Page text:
Minister plans ban on shaky visa deals
THE Immigration Minister, Chris Evans, wants tougher laws to combat the rise of shonky education agents promising Australian visas to overseas students when they can deliver no such thing.
Increasingly, unscrupulous dealers in Australia and overseas are selling dubious study packages offering tuition, work experience and an Australian visa, a Senate committee heard yesterday.
So worrying was the practice that Senator Evans said he had recently raised it with the Chinese ambassador.
“I have very severe concerns about education agents both in this country and abroad,” Senator Evans said.
“If someone gets induced and sold a package in their home country, there’s very little we can currently do about that. They arrive with expectations that can’t be delivered.”
Senator Evans said a lot of the promotion of such packages happened overseas. They purported to glean favourable visa outcomes for would-be students when in fact education agents could not provide immigration advice.
Senator Evans said he was working with the Education Minister, Julia Gillard, to increase the legislative powers available to Australia in tackling the problem.
He had also talked with representatives from Australian universities.
“Obviously they don’t want anything that undermines the reputation of Australia’s education services,” Senator Evans said.
The National Liaison Committee, Australia’s peak representative body for international students, said the exploitation began with the introduction of full-fee paying foreign students in 1986, and was worse now.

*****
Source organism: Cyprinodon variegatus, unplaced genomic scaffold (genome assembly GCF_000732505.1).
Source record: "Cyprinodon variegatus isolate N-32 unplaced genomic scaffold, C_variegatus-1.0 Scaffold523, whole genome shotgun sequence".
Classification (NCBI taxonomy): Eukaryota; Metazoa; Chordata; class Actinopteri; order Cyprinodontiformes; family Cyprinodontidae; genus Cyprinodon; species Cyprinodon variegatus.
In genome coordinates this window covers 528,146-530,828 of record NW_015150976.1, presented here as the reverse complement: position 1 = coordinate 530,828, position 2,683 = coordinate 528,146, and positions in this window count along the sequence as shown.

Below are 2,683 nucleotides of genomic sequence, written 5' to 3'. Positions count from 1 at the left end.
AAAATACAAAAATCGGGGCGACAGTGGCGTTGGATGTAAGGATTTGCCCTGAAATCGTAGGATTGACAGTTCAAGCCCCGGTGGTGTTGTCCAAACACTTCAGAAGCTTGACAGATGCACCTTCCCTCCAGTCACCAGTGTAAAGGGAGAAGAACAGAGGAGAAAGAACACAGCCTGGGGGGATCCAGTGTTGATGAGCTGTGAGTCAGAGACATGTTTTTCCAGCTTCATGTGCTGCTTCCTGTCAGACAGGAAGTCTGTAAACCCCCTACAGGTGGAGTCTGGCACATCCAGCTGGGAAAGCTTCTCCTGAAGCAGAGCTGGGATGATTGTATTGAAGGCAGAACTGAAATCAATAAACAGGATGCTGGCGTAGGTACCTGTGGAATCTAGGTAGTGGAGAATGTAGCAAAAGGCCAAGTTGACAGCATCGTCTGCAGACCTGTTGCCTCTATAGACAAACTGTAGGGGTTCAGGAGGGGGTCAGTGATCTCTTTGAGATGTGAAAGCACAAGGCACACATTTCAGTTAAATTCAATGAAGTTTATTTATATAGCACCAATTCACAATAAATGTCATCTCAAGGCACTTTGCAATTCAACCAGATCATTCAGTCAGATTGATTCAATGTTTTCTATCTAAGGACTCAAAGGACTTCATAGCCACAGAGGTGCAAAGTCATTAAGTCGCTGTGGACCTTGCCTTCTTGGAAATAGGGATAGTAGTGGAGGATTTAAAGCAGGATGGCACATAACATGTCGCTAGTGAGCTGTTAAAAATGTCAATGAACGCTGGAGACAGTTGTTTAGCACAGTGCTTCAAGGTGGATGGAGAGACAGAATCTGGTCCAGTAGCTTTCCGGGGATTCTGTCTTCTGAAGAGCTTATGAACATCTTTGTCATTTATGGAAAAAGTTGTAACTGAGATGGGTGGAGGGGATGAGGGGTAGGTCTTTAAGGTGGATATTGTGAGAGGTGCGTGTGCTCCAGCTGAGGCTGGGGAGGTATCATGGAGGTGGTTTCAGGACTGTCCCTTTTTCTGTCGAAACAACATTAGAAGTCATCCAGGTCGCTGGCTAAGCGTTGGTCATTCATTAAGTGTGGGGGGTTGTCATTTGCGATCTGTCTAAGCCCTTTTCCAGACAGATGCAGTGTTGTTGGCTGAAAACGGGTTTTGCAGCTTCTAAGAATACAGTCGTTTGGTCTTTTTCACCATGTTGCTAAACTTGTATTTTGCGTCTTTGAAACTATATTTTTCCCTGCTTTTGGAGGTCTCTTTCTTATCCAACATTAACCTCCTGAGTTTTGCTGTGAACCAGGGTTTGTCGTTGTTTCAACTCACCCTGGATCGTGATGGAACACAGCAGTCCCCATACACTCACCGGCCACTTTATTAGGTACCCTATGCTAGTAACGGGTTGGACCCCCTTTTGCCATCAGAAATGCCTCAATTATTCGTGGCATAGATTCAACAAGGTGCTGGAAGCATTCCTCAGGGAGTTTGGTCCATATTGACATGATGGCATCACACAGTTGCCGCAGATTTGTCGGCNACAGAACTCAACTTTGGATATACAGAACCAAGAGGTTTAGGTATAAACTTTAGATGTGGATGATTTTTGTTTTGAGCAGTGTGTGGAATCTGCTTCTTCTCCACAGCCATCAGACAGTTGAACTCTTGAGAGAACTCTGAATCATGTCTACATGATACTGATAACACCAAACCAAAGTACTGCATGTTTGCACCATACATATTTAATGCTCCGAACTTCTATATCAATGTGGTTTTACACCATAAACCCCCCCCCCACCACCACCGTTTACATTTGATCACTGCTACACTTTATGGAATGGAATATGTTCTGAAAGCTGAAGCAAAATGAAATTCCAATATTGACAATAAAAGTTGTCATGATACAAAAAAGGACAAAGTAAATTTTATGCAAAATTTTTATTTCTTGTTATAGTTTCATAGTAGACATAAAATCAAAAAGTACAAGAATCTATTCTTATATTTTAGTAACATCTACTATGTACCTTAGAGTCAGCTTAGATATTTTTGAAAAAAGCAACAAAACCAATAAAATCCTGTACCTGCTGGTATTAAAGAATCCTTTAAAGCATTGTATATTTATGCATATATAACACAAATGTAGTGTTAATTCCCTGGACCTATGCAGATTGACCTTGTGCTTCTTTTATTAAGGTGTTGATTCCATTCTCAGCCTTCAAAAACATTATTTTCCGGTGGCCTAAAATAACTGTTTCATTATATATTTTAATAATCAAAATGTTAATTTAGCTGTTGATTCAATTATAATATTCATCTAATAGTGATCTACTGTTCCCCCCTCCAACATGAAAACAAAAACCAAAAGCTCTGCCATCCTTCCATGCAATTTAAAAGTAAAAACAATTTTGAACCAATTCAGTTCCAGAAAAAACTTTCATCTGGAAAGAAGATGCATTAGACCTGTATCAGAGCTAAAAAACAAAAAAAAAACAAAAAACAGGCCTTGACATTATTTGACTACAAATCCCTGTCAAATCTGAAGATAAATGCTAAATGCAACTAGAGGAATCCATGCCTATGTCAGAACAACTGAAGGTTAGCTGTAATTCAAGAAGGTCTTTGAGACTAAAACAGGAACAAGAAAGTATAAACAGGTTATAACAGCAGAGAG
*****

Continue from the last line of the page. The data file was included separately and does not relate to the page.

“It’s getting serious now with more private institutions being set up to recruit international students overseas,” the committee’s president, Eric Pang, said. “Many students are not aware of their rights as consumers. The recruitment agents are profit driven and obviously, looking for numbers. The students are looking for quality education.”
He said foreign students were pumped with misinformation which led to disappointment and culture shock when they arrived in Australia.
“The gap between perception and reality can be really big, depending on how pretty a picture is being painted by agents offshore. International students need accurate information,” Mr Pang said.
Tougher regulation of overseas recruitment agencies was required to stem the problem, many of which were tied to private education providers operating in Australia, Mr Pang said.
He could not say how many students had been drawn to Australia on false promises of a visa.
Source : SMH
Yuko Narushima | October 22, 2008 | SMH